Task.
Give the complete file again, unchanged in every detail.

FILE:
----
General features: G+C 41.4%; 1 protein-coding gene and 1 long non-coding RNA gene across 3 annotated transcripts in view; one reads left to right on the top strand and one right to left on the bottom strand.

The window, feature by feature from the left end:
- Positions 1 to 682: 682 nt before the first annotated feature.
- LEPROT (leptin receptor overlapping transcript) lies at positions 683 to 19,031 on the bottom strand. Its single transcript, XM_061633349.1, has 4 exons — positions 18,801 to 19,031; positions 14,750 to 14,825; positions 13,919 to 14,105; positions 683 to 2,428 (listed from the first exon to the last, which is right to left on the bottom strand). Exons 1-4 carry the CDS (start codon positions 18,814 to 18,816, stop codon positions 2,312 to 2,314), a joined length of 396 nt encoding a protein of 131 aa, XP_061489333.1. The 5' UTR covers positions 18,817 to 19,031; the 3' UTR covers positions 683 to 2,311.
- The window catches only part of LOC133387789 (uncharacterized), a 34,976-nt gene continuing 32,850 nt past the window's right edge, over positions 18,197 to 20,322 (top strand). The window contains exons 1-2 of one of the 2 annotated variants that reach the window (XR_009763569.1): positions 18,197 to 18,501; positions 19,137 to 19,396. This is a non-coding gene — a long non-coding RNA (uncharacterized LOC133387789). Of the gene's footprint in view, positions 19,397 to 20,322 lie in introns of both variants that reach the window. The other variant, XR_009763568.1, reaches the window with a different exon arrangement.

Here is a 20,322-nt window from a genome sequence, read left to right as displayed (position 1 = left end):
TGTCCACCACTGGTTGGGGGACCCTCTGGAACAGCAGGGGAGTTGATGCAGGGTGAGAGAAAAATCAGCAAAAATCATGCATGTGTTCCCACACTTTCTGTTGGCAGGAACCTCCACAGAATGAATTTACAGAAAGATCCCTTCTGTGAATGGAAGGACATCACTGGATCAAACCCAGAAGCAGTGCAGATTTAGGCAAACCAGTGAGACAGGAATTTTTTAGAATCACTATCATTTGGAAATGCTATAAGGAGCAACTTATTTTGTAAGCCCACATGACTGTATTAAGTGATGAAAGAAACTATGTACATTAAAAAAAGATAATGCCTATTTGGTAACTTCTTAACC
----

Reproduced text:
General features: G+C 41.4%; 1 protein-coding gene and 1 long non-coding RNA gene across 3 annotated transcripts in view; one reads left to right on the top strand and one right to left on the bottom strand.

The window, feature by feature from the left end:
- Positions 1 to 682: 682 nt before the first annotated feature.
- LEPROT (leptin receptor overlapping transcript) lies at positions 683 to 19,031 on the bottom strand. Its single transcript, XM_061633349.1, has 4 exons — positions 18,801 to 19,031; positions 14,750 to 14,825; positions 13,919 to 14,105; positions 683 to 2,428 (listed from the first exon to the last, which is right to left on the bottom strand). Exons 1-4 carry the CDS (start codon positions 18,814 to 18,816, stop codon positions 2,312 to 2,314), a joined length of 396 nt encoding a protein of 131 aa, XP_061489333.1. The 5' UTR covers positions 18,817 to 19,031; the 3' UTR covers positions 683 to 2,311.
- The window catches only part of LOC133387789 (uncharacterized), a 34,976-nt gene continuing 32,850 nt past the window's right edge, over positions 18,197 to 20,322 (top strand). The window contains exons 1-2 of one of the 2 annotated variants that reach the window (XR_009763569.1): positions 18,197 to 18,501; positions 19,137 to 19,396. This is a non-coding gene — a long non-coding RNA (uncharacterized LOC133387789). Of the gene's footprint in view, positions 19,397 to 20,322 lie in introns of both variants that reach the window. The other variant, XR_009763568.1, reaches the window with a different exon arrangement.

Here is a 20,322-nt window from a genome sequence, read left to right as displayed (position 1 = left end):
TGTCCACCACTGGTTGGGGGACCCTCTGGAACAGCAGGGGAGTTGATGCAGGGTGAGAGAAAAATCAGCAAAAATCATGCATGTGTTCCCACACTTTCTGTTGGCAGGAACCTCCACAGAATGAATTTACAGAAAGATCCCTTCTGTGAATGGAAGGACATCACTGGATCAAACCCAGAAGCAGTGCAGATTTAGGCAAACCAGTGAGACAGGAATTTTTTAGAATCACTATCATTTGGAAATGCTATAAGGAGCAACTTATTTTGTAAGCCCACATGACTGTATTAAGTGATGAAAGAAACTATGTACATTAAAAAAAGATAATGCCTATTTGGTAACTTCTTAACC